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    Well look who's back.
     
  7. wayno

    wayno New Member

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    I had the same issue with DSL in two different regions, where I consistently received the lowest guaranteed speed in the contract. Pays to read the fine print. I've been with cable for three years now and consistently have the max advertised speed. I'm afraid to move.
     
  8. deusexaethera

    deusexaethera OT Supporter

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    http://en.wikipedia.org/wiki/Multicast

    Note the little diagrams on the right side of the page. I think I hit it spot-on. Content is broadcast to neighborhood hubs, and then it's multicast to subscribing customers.

    Semantics aside, the point is that cable didn't have to have enough bandwidth on main lines to supply full bandwidth to all service lines at all times, because back when it was only used for TV, most of the content was redundant from house to house, whereas phone service has always required full bandwidth to each customer. So DSL is still the better deal, on account of the underlying technology.
     
  9. RyanL

    RyanL OT Supporter

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    not really, multicast isnt a topology but the idea of sending the same data to multiple ends at the same time... if they were multicasted and 5 customers were watching the same streaming webcast it would only pipe it once and everyone would pick it up

    IBYouDidntUseTheRightTerms
     
  10. deusexaethera

    deusexaethera OT Supporter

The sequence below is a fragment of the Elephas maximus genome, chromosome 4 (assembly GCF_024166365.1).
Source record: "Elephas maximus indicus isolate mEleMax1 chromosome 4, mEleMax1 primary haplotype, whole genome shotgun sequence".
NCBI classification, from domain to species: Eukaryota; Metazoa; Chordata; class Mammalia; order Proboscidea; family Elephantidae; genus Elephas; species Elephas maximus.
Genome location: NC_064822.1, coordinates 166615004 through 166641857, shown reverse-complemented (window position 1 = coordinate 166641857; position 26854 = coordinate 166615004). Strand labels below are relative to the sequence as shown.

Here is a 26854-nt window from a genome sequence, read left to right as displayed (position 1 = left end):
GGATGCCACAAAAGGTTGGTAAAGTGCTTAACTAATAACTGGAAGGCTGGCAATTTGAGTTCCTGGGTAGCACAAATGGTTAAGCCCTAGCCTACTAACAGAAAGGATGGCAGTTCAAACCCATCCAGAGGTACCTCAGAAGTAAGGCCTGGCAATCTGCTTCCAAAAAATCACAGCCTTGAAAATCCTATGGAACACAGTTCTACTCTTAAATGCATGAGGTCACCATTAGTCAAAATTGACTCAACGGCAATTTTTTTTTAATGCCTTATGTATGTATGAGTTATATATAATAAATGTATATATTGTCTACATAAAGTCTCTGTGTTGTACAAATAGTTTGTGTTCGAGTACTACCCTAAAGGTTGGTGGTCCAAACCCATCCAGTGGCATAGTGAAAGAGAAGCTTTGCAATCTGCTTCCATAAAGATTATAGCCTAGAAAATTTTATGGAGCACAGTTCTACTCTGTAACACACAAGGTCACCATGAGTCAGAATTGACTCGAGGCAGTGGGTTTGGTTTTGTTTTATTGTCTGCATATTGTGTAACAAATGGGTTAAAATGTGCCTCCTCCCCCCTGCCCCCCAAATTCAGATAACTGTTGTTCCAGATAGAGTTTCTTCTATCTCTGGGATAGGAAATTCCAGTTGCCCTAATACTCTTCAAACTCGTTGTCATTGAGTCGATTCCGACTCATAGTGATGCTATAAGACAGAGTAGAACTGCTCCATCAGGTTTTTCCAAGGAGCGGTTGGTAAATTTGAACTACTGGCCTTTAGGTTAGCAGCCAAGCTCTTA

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    Broadcast and multicast both transmit data a single time and then it gets replicated at each hub where there are multiple recipients, but broadcast is received by everyone in range, whereas multicast is received only by those people who want to receive it. Such as, people who pay for HBO and Cinemax.

    In other words, yes I did use the right terms.
     
  11. RyanL

    RyanL OT Supporter

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    ahh yes i forgot we were talking about cable as well, as in cable tv... because it does apply in that situation... carry on :o
     
  12. deusexaethera

    deusexaethera OT Supporter

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    Yeah, I was doing a comparison, since the OP was doubting whether there was any benefit to DSL. Phone service is unicast, or at least it's a lot closer to being unicast than cable is.
     
  13. P07r0457

    P07r0457 New Member

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    this isn't about pots or tv...... this is about dsl and cable data.
     
  14. deusexaethera

    deusexaethera OT Supporter

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    Yes, data is what it's about. But that data is transmitted across the same infrastructure as phone service and TV service, hence the layout of that infrastructure is relevant to the conversation. Phone systems have to support all customers at full bandwidth all the time (at least up to the regional backbones), and cable doesn't. Which is why DSL's data throughput is more reliable than cable's.
     
  15. ormand

    ormand New Member

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    Fiber Optics > *
     
  16. Bruticus

    Bruticus half dead OT Supporter

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    If the ISP doesn't have the bandwidth it still won't make any difference.
     
  17. P07r0457

    P07r0457 New Member

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    um, no, actually it doesn't go over the same infastructure.... It's the same network for the "last mile" but once it gets to the CO then it's diff.

    telcos, for example, generally use IP networks (and some legacy ATM) for their data backhaul (packet-switched) but they use SS7 switched networks for voice. Completely different.